Service ring, World War II era, airplane memorabilia, Earhart
This is a rare item from the 1940's. The company did not exist under this name for very long. It is not difficult to find the service pins, but very hard to find the rings. It looks like it is made of nickel with a great logo of a spread wing eagle in flight. This company was formed in 1943 and this ring is a two year service award, so it would have been presented in 1945. Headquarters in San Diego.
The ring is a size 10 on my ring sizer, but it fits more like a 9 or 9.5. The face of the ring is 5/8" north to south. It is in excellent condition.
Jerry Vultee made a significant contribution to the progress of American aviation.
A little history of the man, Gerard "Jerry" Freebairn Vultee (1900–1938)
Jerry Vultee was a native of California and he was one of the first graduates in aeronautical engineering in 1921 at the California Institute of Technology. Starting as a draftsman at the Lougheed Company, now Lockheed, he worked his way up to become chief engineer. It was under his direction that the first low-wing commercial planes with retractable landing gear were built in America.
Vultee was Lockheed's chief engineer and was a primary designer of the Vega model at Lockheed. The Vega was one of the most popular planes of its day; Wiley Post, Amelia Earhart and Charles Lindbergh all flew and adored the aircraft. Jerry Vultee was the chief designer in the development of the Lockheed Orion and the speedy, far-ranging Lockheed Sirius (which Lindbergh used to scout routes for airlines) which brought him some notoriety. Vultee died In 1938, before he could see Vultee become an independent company,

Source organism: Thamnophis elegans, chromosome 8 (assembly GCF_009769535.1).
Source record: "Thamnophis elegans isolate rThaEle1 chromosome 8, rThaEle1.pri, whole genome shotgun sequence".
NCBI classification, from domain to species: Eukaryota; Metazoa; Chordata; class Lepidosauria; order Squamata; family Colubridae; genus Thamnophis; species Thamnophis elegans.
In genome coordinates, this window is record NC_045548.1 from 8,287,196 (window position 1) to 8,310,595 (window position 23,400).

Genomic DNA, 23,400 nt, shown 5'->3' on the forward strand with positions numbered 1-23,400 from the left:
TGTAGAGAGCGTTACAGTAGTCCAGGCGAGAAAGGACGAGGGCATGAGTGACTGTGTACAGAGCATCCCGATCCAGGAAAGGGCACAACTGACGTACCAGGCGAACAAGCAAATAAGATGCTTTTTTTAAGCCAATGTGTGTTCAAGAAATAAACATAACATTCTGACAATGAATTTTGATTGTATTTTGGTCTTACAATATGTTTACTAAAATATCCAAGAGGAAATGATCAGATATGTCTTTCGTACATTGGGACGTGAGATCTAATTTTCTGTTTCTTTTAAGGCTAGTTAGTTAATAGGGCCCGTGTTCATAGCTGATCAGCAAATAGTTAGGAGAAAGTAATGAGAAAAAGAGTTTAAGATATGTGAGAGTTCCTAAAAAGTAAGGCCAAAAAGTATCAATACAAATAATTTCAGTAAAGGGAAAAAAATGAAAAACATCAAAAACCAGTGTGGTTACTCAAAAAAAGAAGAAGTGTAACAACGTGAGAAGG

The Vultee Aircraft Corporation became an independent company in 1939 in Los Angeles County, California. It had limited success before merging with the Consolidated Aircraft Corporation in 1943, to form the Consolidated Vultee Aircraft Corporation − or Convair.
Jerry Vultee and his wife Sylvia Parker, the daughter of Twentieth Century Fox movie director Max Parker, died when the plane he was piloting crashed in a snowstorm near Sedona, Arizona. Donald P. Smith, Jerry Vultee's close friend and Vice President of Vultee Aircraft, wrote a letter to TIME magazine about Jerry's death:
''Gerard F. Vultee ("Jerry"), not Gerald, my close friend and business associate for many years, was killed when the cabin monoplane he was flying with Mrs. Vultee crashed on the flat top of Wilson Mountain [TIME, Feb. 7]. ... Caught in a local snow-storm and blizzard with no training in blind or instrument flying, he was unable to find his way out. The fire occurred after the crash, not before."
Jerry had not been a pilot for very long at the time, he and his wife were flying home to their 6 month old son. Their son was raised by the grandparents. The wreckage of the plane is still in place and there is a plaque on the Vultee Arch Trail near Sedona.